How Much Sea Moss to Take Daily?
The seaweed you stepped over to get into the ocean the last time you went to the beach might be the newest secret weapon in your health arsenal. So, what exactly is sea moss, and does it provide any advantages when used daily? When we imagine the ocean, we rarely think of the numerous lovely plants and corals covering the ocean floor. Sea moss is one of the most well-known ocean plants.
Sea moss, much like many other rising superfoods, has a celebrity-studded provenance. (Kim Kardashian shared a snapshot of her breakfast, which included a sea moss-infused smoothie.) However, like many other superfoods, Irish sea moss has been around for generations.
What exactly is Sea Moss?
In its simplest terms, Sea moss, also known as Irish sea moss, is a form of red algae that belongs to the Chondrus crispus species found in the ocean. It’s an edible sea plant, like other seaweeds, algae, and common green sea veggies like kelp or dulse.
Sea moss comes in a variety of colors, including green, yellow, purple, red, brown, and black. The most frequent types that grow in warmer waters are often red and are commonly referred to as Irish moss or Irish seaweed.
Also known as carrageen, it grows on the rocky Atlantic coast waters, particularly between North America and Europe. This moss is found predominantly on the shores of Ireland, the Faroe Islands, and Iceland.
Organic Sea Moss Nutrients
Red seaweeds, like sea moss, are high in vitamins and minerals. They have a minimal calorie, fat, and sugar content, as well as a trace of plant protein.
A 4-tablespoon (20-gram) serving of raw Irish sea moss contains the following nutrients:
- Calories: 10
- 0.5 grams protein
- 0 grams total fat
- Carbohydrates in total: 3 g
- 0.5 grams fiber
- 0 grams total sugar
- 1% of the Daily Value for Calcium (DV)
- 10% of the DV for iron
- Magnesium: 7% of the daily value
- Phosphorus: 2% of the daily value
- Zinc: 4% of the daily value
- Copper accounts for 3% of the DV.
Benefits That Make It a Legit Superfood
Irish Sea Moss is well-known for its numerous health advantages, which include:
- Support for the thyroid in instances of low iodine levels
- Mental function enhancement
- Improved emotional health
- Nasal congestion prevention
- Chronic obstructive pulmonary disorders, such as bronchitis, may be treated.
Sea Moss and Bladderwrack
Because of its excellent nutrition profile, many civilizations have used seaweed as part of their regular diet for generations.
Bladderwrack is a form of seaweed that contains several vitamins and minerals, including calcium, iodine, magnesium, potassium, salt, zinc, and vitamins A and C.
It also contains a lot of phytochemicals. These plant chemicals, including phlorotannins and fucoxanthin, may help reduce oxidative stress – an imbalance in your body’s free radical and antioxidant levels.
Bladderwrack can be purchased in dry, powdered, or encapsulated forms. It’s also available in tea form.
There are no conventional-dose recommendations for bladderwrack due to a lack of study. Most bladderwrack pills, on the other hand, come in a 500-mg dosage. To prevent taking too much iodine and other active elements in bladderwrack, restrict your intake to no more than 2 cups (500 mL) each day.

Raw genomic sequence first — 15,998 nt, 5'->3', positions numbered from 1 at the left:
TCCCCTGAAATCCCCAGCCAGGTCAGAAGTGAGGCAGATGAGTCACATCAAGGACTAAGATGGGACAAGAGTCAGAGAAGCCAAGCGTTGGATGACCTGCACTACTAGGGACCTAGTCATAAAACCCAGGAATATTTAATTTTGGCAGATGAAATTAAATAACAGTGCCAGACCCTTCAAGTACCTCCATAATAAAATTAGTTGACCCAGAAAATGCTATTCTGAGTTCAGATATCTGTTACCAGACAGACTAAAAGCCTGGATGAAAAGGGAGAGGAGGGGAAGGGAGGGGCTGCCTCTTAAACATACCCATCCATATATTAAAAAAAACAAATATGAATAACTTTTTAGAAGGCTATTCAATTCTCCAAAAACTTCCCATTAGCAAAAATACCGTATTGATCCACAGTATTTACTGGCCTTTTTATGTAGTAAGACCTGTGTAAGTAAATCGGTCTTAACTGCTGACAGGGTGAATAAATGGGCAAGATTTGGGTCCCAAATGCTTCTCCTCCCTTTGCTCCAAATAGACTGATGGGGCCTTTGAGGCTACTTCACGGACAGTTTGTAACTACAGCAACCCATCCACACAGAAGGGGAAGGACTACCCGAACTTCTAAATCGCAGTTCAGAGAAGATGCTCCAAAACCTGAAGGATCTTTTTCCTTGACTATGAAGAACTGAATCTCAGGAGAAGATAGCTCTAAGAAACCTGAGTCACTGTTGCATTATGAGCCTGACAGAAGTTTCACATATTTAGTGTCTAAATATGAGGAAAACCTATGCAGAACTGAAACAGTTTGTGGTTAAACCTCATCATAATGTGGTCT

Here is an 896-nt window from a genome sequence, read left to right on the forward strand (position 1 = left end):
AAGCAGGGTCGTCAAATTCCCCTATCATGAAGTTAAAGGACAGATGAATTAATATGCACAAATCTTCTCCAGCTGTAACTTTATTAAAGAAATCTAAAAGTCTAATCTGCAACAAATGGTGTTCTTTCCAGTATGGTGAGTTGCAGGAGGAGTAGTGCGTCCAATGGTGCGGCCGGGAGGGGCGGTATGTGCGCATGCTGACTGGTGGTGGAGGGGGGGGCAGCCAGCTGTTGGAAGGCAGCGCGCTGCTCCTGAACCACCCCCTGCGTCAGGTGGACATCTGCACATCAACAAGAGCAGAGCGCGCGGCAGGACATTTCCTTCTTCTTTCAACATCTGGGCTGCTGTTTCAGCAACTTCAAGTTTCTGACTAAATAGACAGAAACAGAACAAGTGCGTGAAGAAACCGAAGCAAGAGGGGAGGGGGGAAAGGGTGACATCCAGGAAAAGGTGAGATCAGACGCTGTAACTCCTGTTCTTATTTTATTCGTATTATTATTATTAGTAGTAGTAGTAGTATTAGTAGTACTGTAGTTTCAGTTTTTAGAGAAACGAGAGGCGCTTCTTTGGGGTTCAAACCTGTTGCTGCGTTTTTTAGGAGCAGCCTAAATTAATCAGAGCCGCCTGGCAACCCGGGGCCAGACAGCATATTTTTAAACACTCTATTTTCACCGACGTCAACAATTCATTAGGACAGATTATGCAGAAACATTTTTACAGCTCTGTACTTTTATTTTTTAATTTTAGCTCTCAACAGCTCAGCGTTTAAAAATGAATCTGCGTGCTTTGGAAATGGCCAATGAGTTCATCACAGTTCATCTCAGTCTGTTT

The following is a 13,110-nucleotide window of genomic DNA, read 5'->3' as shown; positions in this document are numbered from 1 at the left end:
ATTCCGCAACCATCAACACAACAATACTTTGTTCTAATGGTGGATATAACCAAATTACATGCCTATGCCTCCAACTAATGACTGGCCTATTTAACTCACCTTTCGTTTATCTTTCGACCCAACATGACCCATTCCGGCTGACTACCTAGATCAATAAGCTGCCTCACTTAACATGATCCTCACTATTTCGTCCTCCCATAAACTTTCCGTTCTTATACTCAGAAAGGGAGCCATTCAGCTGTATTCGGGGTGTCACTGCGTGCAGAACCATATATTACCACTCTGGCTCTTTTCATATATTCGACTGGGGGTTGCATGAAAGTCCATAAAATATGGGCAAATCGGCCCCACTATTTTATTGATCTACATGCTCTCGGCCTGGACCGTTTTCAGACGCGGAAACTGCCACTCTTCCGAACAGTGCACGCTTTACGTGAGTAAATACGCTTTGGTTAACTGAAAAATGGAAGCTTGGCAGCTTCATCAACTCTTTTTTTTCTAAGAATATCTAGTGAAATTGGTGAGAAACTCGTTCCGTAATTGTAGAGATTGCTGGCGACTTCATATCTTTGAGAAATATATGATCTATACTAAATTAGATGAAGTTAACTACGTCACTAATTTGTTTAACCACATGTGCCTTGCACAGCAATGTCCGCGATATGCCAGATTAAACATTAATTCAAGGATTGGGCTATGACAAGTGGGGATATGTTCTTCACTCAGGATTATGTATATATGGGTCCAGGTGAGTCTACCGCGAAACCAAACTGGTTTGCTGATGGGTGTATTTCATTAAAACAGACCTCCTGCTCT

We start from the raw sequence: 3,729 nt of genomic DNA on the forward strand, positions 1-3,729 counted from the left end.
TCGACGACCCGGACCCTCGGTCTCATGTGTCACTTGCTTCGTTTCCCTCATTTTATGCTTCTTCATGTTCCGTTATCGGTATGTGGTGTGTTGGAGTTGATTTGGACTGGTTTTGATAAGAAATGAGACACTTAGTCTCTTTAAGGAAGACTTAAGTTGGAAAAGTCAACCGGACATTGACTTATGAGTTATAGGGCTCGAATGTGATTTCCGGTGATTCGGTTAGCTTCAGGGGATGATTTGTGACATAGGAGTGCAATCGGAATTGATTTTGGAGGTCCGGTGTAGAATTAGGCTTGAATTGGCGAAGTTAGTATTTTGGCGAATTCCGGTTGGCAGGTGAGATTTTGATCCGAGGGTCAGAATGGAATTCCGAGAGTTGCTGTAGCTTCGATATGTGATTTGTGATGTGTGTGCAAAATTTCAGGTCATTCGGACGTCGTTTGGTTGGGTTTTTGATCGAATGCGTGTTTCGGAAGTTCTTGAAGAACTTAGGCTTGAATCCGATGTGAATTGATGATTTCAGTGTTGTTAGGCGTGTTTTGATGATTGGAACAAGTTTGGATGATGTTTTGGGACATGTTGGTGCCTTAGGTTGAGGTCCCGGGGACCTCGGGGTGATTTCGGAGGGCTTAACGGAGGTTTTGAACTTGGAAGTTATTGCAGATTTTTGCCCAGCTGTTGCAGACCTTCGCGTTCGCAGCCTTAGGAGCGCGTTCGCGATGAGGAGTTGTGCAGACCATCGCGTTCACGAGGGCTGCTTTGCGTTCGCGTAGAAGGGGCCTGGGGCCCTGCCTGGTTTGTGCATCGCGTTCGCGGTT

Sea Moss Pills
It would not be easy to find a single plant with all of the vitamins and nutrients your body needs, but sea moss comes close. It includes vitamin B2, vitamin B12, calcium, chromium, magnesium, zinc, and other minerals, and it has been used as an herbal medication to cure or alleviate flu-like symptoms. This is why the little sea plant is sometimes referred to as “Nature’s Multi-Vitamin.”
Most people consume it as a gel (made by boiling raw or dried forms in water) and thickening agents. It is also used as a drink in other cultures, cooked with water and combined with milk, sugar, or honey. Nowadays, you’re more likely to encounter sea moss in pill or powder form.
Sea Moss as A Superfood
Sea moss, like parsley or other garnishes, has a mild flavor. Because of its high concentration of minerals and vitamins, some people may refer to it as a superfood.
Some individuals consume sea moss raw, but most people use it in dishes as a substitute for other nutrient-dense greens. Irish sea moss is readily incorporated into meals. The following are some of the most common foods to which moss is added:
While there are many advantages to using Irish sea moss, there are a few things to consider before introducing it into your wellness regimen.
It is recommended to keep to 150 mcg of iodine per day as a starting point. Because the nutritional content of Irish moss varies depending on where it is harvested, so does the quantity of iodine in each serving. Here is an example: three ounces of baked fish have around 99mcg of iodine, whereas one cup of reduced-fat milk has around 56mcg. Meanwhile, according to the FDA, one sheet (1 g) of seaweed can contain anywhere from 16 to 2,984 mcg of iodine. Hence, it’s vital to read nutrition labels if you consume sea moss and are concerned about iodine consumption. (That being said, iodine insufficiency in fit women is extremely real and on the rise.)